Transition to low temperature distribution in existing systems

Miika Rämä, Kari Sipilä

Research output: Contribution to journalArticleScientificpeer-review

8 Citations (Scopus)

Abstract

One key aspect of the 4th generation district heating systems [1] is a low temperature solution for distribution - i.e. the supply temperature in the distribution network is set to a lower level (30-70 °C, depending on design) than traditionally (80-115 °C). The temperature level has a defining impact on the efficiency of the distribution through heat losses and it improves the potential for integrating new sources of heat into the system. These new heat sources include heat pumps, renewable energy sources and excess heat from communities and industry. Combined heat and power (CHP) production and boiler based heat supply benefit from a lower temperature level as well. At the same time the transition to lower temperature level imposes challenges on pipe capacities within the distribution network, heat exchanger and secondary side design and heat distribution systems within buildings. While low temperature distribution is simply a design choice for new systems, refurbishing existing systems is much less straightforward and a current challenge in countries with developed district heating systems. Although technically feasible, the changes needed should be studied on a system level for a throughout evaluation of the cost-efficiency in terms of both energy savings and emissions. The needed investment and the benefits can end up to be unevenly distributed among the involved parties, e.g. the local utility and customers. This can represent a practical barrier impeding or blocking the transition process. This paper studies the effects and impacts of the transition to low temperature distribution in existing district heating systems, the needed technical solutions and the improved potential of utilising new, enabled heat sources. A systematic method and tools for evaluating the system level benefits of the transition are described. This study lays the groundwork for a system specific case study of a major refurbishment of an existing district heating system.
Original languageEnglish
Pages (from-to)58-68
Number of pages11
JournalEnergy Procedia
Volume116
Issue numberJune
DOIs
Publication statusPublished - 1 Jan 2017
MoE publication typeA1 Journal article-refereed
Event15th International Symposium on District Heating and Cooling, DHC15-2016 - Seoul, Korea, Republic of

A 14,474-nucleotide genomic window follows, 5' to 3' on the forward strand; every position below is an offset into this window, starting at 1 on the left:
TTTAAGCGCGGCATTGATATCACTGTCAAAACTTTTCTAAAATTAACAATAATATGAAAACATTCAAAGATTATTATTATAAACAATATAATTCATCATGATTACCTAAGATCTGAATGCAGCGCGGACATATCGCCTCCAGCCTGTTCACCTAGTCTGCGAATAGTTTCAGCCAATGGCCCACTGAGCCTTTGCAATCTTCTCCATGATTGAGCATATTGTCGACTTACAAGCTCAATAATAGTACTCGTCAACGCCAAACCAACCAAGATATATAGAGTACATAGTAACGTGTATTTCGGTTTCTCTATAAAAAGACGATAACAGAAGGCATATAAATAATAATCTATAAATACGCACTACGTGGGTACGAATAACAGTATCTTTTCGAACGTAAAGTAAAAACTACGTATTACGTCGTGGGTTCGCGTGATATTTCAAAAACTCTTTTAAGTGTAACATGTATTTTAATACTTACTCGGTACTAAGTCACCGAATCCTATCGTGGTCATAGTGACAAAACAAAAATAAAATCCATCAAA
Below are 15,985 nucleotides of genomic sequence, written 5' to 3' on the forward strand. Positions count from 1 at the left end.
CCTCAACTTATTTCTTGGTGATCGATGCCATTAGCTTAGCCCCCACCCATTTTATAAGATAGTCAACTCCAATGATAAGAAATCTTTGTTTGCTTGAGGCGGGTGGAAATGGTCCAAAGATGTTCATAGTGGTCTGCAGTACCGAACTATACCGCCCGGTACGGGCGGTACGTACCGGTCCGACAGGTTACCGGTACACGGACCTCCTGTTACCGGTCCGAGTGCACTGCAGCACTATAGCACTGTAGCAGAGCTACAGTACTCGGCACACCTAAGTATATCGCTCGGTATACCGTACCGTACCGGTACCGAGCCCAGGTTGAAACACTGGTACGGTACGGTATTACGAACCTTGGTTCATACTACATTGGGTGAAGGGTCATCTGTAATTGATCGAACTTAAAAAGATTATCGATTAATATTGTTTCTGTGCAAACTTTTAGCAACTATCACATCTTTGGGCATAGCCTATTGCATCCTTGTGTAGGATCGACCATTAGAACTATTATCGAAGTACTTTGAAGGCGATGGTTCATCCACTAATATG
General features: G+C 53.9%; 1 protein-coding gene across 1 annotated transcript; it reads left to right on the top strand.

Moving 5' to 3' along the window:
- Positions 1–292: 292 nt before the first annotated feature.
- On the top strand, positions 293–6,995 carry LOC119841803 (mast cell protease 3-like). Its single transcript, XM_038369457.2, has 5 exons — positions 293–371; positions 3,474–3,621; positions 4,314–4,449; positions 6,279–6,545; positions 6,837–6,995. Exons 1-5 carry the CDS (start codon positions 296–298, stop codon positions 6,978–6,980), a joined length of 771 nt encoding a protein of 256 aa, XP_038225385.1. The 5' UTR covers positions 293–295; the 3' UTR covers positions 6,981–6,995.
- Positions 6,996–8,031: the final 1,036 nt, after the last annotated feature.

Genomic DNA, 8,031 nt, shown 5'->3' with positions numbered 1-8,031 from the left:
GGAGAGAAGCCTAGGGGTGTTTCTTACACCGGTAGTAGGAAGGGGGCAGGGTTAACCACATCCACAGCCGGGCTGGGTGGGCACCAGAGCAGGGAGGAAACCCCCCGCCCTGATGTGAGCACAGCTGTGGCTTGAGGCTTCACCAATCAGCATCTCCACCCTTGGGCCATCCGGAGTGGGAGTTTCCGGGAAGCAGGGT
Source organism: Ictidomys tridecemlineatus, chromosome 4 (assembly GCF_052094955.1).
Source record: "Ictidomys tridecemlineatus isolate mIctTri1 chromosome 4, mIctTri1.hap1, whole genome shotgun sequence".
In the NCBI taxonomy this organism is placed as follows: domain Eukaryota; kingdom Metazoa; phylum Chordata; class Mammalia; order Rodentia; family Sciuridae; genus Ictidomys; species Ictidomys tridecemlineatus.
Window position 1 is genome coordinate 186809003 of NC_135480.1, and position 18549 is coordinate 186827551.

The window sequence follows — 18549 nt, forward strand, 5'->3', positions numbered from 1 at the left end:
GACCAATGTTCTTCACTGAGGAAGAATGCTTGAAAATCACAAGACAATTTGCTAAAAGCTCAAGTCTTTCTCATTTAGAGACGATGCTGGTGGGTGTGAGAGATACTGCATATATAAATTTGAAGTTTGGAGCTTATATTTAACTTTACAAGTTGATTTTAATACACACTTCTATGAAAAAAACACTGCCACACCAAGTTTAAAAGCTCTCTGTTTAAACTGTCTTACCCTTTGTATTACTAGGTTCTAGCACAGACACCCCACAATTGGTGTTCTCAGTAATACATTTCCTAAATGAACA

Duration: 4 Sep 20167 Sep 2016

Fingerprint

Temperature distribution
District heating
Electric power distribution
Temperature
Hot Temperature
Heat losses
Heat exchangers
Boilers
Energy conservation
Pipe
Pumps
Costs
Industry

Keywords

  • 4GDH
  • low temperature district heating

Cite this

Rämä, Miika ; Sipilä, Kari. / Transition to low temperature distribution in existing systems. In: Energy Procedia. 2017 ; Vol. 116, No. June. pp. 58-68.
@article{1588ad0e7985454dbb695ee375715274,
title = "Transition to low temperature distribution in existing systems",
abstract = "One key aspect of the 4th generation district heating systems [1] is a low temperature solution for distribution - i.e. the supply temperature in the distribution network is set to a lower level (30-70 °C, depending on design) than traditionally (80-115 °C). The temperature level has a defining impact on the efficiency of the distribution through heat losses and it improves the potential for integrating new sources of heat into the system. These new heat sources include heat pumps, renewable energy sources and excess heat from communities and industry. Combined heat and power (CHP) production and boiler based heat supply benefit from a lower temperature level as well. At the same time the transition to lower temperature level imposes challenges on pipe capacities within the distribution network, heat exchanger and secondary side design and heat distribution systems within buildings. While low temperature distribution is simply a design choice for new systems, refurbishing existing systems is much less straightforward and a current challenge in countries with developed district heating systems. Although technically feasible, the changes needed should be studied on a system level for a throughout evaluation of the cost-efficiency in terms of both energy savings and emissions. The needed investment and the benefits can end up to be unevenly distributed among the involved parties, e.g. the local utility and customers. This can represent a practical barrier impeding or blocking the transition process. This paper studies the effects and impacts of the transition to low temperature distribution in existing district heating systems, the needed technical solutions and the improved potential of utilising new, enabled heat sources. A systematic method and tools for evaluating the system level benefits of the transition are described. This study lays the groundwork for a system specific case study of a major refurbishment of an existing district heating system.",
keywords = "4GDH, low temperature district heating",